Draymond Green sports wrist wrap after Warriors' Game 4 win, insists he's fine

Draymond Green was all over the place in Game 4.

The Warriors forward finished with 10 points, nine rebounds, five assists and two blocks in Golden State's 113-105 win over the LA Clippers on Sunday. He also came away with a brace on his right hand, though he told NBC Sports Bay Area's Logan Murdock that he's fine.

No word on what the injury is, but Green has two days to receive treatment before the Warriors and Clippers meet Wednesday night in Game 5. Golden State would claim the best-of-seven NBA playoff series with a win in Oakland.

"You gotta know that they are going to come out and play hard, " Green told NBC Sports Bay Area's Kerith Burke after the game. "This is a team, their backs have been against the wall all year, and they put their head down and continued to work. So, we got to come out and withstand that first punch, and if we withstand that, we'll put ourselves in a good position."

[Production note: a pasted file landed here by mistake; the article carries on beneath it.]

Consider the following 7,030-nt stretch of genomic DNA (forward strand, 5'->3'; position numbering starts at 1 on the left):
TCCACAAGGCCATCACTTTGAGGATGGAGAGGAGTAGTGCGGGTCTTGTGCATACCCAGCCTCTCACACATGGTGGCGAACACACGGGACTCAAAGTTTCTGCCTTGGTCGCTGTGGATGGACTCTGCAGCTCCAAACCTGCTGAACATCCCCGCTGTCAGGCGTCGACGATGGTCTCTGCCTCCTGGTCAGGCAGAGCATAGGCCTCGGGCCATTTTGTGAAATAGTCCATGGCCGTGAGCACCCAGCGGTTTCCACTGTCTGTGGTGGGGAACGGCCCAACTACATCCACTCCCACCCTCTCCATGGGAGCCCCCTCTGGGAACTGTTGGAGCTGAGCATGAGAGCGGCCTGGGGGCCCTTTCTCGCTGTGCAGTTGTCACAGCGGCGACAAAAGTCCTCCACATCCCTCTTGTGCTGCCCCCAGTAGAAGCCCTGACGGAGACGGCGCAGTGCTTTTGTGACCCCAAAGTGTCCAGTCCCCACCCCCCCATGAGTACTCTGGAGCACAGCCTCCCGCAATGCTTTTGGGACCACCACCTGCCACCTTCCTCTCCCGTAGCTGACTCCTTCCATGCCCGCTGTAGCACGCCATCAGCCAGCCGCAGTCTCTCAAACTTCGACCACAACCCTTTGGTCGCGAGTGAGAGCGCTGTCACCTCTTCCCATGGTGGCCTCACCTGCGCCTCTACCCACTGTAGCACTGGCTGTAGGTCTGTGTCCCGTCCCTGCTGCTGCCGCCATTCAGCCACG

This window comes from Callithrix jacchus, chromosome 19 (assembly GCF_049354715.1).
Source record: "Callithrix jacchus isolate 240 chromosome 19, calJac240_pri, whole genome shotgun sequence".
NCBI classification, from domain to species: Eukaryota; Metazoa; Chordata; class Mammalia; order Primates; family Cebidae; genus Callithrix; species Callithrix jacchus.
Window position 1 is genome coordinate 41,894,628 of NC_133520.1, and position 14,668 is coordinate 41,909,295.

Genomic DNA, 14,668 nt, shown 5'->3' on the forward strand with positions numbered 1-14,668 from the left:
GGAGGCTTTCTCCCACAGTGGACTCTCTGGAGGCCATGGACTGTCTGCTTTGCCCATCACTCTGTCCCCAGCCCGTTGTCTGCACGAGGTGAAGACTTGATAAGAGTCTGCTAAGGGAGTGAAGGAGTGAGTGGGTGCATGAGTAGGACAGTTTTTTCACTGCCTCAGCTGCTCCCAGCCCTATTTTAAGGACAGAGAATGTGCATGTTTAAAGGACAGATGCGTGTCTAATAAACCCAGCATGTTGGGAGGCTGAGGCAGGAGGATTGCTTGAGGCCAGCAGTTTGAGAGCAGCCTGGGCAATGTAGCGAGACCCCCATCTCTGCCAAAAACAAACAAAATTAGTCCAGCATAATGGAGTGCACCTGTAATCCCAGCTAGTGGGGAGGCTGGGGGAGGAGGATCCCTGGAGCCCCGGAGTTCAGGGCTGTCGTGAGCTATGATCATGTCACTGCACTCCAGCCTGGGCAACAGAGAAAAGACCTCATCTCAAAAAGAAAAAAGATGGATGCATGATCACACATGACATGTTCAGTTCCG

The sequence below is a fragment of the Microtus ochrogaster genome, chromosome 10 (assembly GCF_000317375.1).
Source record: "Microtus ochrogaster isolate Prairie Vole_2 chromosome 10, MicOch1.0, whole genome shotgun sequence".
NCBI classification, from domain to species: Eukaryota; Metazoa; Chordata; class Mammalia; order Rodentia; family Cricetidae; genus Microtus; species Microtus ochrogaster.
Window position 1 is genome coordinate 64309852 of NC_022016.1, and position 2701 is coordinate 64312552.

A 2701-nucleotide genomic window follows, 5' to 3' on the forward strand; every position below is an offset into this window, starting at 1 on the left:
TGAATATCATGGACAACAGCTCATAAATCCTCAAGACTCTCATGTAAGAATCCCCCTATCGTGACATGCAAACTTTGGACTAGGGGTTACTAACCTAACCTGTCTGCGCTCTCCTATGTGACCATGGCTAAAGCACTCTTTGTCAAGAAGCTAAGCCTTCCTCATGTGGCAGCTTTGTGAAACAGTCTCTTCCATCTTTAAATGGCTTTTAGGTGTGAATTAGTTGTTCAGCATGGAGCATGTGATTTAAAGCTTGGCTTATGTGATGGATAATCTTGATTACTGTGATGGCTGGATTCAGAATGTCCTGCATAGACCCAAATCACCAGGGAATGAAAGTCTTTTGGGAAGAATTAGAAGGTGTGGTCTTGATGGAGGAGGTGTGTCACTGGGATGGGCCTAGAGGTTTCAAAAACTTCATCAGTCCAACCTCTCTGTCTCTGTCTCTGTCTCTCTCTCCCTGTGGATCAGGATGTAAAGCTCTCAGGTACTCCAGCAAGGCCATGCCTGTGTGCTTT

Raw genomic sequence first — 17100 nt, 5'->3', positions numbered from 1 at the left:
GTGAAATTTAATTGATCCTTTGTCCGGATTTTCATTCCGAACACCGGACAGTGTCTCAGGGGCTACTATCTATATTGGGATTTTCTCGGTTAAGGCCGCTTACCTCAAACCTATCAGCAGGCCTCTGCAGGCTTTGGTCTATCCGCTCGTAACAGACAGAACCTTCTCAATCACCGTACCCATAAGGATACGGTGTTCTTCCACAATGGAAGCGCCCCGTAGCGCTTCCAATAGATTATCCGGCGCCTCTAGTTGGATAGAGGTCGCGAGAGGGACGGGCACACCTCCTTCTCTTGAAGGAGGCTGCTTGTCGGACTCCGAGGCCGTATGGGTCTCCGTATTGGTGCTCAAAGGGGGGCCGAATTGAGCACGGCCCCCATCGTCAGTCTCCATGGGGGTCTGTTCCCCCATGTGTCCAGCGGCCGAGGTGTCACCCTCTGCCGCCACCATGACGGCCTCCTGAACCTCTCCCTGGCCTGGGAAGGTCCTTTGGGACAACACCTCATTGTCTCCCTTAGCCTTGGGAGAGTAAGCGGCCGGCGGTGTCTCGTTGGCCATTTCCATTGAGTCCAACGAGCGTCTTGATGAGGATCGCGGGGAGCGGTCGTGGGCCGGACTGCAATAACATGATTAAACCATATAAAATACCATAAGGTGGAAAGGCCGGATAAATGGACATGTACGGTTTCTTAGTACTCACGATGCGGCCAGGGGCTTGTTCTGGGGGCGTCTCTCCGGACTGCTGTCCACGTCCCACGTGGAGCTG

Warriors takeaways: What we learned in 113-105 Game 4 win vs. Clippers

Warriors takeaways: What we learned in 113-105 Game 4 win vs. Clippers


LOS ANGELES -- The Warriors have struggled with complacency all season long, sometimes letting inferior teams get the best of them on a national stage. 

That did not happen Sunday afternoon, when Golden State beat the LA Clippers 113-105 in Game 4 of their first-round NBA playoff series, taking a three-games-to-one series lead back to Oakland. Game 5 is scheduled for Wednesday night.

Any concern of early morning fatigue quickly vanished as the Warriors shot 50 percent in the first quarter, taking a quick 10-point lead. 

Here are the takeaways from the win at Staples Center.